Our in-water guide, Crystal, also dressed in a wet-suit, takes questions about the area waters and the manatees we are about to meet as she scans the horizon looking for signs of the gentle creatures. Having earned the moniker of ‘Captivating Crystal’ by her co-workers due to her ‘manatee whispering’ skills, she tells us about the affection and curiosity some of the manatees might display with our group. Crystal tells us we are headed to spot where manatees were congregating the day before as she begins snapping pictures of the group and the bay as our official River Ventures documentarian.

After about 15 minutes, the sun rises far enough above the horizon to illuminate the beautiful, clear spring water of the bay. We’re able to see the sandy bottom 11 feet below the boat, rich with patches of sea grass, algae, and the occasional snook swimming by. Then, Crystal spots our first manatee ahead of the boat. As John slows the engine and steers around the manatee, we are finally able to see just how big they are. At 10-13 feet in length and weighing up to 1,300 pounds, adult manatees are surprisingly large up close.

John informs us that we’re nearly to our snorkeling location and asks us to prepare our masks to make sure they seal around our faces and prepare any camera equipment we plan to use in the water.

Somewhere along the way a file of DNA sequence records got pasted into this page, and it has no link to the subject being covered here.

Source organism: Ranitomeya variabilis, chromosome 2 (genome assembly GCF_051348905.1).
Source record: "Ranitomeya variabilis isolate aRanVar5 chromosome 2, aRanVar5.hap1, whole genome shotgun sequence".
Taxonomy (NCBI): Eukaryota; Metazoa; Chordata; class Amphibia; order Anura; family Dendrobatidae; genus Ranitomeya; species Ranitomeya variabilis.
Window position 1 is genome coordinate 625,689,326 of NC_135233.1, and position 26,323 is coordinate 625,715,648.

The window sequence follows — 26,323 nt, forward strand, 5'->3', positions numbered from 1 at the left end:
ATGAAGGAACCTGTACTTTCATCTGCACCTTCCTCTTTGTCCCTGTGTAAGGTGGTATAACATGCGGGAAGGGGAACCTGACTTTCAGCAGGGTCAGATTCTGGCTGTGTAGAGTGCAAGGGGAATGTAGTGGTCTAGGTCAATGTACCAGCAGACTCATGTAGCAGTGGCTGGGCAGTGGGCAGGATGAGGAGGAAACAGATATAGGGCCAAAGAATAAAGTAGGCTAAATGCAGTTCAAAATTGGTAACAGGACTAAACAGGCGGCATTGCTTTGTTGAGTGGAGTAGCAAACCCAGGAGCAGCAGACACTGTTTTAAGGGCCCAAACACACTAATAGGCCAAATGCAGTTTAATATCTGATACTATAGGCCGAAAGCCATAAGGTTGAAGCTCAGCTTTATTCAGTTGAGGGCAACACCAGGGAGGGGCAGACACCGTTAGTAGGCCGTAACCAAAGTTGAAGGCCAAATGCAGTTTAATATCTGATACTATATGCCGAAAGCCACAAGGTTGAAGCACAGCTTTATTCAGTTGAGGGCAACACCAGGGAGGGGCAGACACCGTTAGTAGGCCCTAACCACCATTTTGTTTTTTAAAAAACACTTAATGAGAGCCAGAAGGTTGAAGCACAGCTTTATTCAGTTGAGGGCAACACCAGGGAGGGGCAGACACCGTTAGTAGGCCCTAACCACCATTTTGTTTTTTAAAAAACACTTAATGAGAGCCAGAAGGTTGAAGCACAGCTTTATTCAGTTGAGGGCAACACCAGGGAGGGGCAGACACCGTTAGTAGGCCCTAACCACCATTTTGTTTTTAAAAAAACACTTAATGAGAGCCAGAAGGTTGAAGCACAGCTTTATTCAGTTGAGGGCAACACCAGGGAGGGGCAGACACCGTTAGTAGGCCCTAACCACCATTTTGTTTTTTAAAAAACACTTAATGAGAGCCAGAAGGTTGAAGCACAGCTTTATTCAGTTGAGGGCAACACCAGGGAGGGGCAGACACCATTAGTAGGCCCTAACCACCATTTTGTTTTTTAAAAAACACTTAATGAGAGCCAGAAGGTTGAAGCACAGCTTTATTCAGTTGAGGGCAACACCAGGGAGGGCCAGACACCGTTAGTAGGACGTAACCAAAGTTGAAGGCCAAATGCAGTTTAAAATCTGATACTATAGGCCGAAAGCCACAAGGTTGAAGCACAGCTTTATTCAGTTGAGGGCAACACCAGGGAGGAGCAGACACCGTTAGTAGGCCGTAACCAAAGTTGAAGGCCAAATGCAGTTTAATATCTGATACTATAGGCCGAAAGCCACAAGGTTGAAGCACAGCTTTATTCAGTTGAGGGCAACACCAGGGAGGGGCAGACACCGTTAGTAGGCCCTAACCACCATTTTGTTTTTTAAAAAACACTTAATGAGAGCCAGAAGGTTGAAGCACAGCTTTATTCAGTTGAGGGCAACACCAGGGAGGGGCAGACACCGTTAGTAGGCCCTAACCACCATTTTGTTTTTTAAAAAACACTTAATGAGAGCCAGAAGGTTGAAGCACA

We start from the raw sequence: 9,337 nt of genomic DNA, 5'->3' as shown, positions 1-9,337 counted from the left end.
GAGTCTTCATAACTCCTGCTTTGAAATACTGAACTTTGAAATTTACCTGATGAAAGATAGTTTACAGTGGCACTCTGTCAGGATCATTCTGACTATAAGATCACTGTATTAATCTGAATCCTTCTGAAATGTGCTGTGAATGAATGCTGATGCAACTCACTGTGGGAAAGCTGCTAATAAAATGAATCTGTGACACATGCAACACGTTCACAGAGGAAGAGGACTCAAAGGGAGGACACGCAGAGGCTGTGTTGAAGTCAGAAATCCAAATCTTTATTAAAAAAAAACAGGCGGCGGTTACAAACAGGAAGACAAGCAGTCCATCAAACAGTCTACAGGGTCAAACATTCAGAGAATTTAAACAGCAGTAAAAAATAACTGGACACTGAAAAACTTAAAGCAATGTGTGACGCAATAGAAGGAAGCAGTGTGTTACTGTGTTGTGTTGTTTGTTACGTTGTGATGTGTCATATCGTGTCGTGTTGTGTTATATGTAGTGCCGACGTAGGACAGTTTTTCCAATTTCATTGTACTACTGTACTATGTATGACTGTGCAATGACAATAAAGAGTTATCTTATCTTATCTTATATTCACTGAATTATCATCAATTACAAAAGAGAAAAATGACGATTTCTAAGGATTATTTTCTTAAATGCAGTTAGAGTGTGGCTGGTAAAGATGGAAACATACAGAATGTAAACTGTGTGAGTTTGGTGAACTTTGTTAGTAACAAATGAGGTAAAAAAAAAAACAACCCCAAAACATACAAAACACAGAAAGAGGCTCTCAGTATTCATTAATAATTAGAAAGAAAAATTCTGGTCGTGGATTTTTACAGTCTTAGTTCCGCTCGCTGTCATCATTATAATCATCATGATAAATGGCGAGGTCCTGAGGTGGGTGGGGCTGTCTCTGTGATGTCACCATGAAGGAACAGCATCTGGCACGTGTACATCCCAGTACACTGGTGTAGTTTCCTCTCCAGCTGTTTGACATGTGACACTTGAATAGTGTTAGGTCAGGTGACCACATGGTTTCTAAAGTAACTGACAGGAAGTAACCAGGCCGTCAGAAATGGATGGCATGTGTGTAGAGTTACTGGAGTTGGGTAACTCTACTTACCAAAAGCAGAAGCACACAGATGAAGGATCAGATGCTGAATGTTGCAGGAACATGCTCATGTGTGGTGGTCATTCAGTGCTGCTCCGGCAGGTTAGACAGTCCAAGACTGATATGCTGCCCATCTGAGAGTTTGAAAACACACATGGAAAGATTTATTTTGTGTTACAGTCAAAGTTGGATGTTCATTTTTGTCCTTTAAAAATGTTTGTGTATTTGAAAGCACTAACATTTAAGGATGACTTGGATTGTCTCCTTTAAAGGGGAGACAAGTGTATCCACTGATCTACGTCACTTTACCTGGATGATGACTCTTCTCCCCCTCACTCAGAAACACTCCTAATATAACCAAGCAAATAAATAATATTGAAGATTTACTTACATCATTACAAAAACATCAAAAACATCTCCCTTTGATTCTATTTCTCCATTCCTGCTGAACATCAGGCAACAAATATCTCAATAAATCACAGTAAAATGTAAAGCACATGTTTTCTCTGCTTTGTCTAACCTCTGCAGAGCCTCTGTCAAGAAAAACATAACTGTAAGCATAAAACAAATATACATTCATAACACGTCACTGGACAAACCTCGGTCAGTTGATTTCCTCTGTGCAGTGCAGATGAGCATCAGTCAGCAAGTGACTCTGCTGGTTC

Once the boat comes to a stop and we drop anchor, Crystal gets in the water to assist the group as we slip into the water one-by-one from the latter at the back of the boat with a foam noodle under our waist to keep us on top of the water. John and Crystal assist everyone to ensure masks are secure and all are comfortable in the water before we begin our search. Then, Crystal demonstrates the proper way to swim, using a dog paddle motion with our hands and not using our feet. 

Floating silently on the surface of the crystal clear lagoon, mask submerged, we begin scanning for signs of manatee activity.  After a couple of snook swim by,  a small group of adults and calves  begin to come into focus in the distance. They are dining on a patch of sea grass in between trips to the surface for a breath of air every few minutes. A couple of young adults separate from their group and begin performing somersaults as they gently nudge a couple of swimmers from our tour.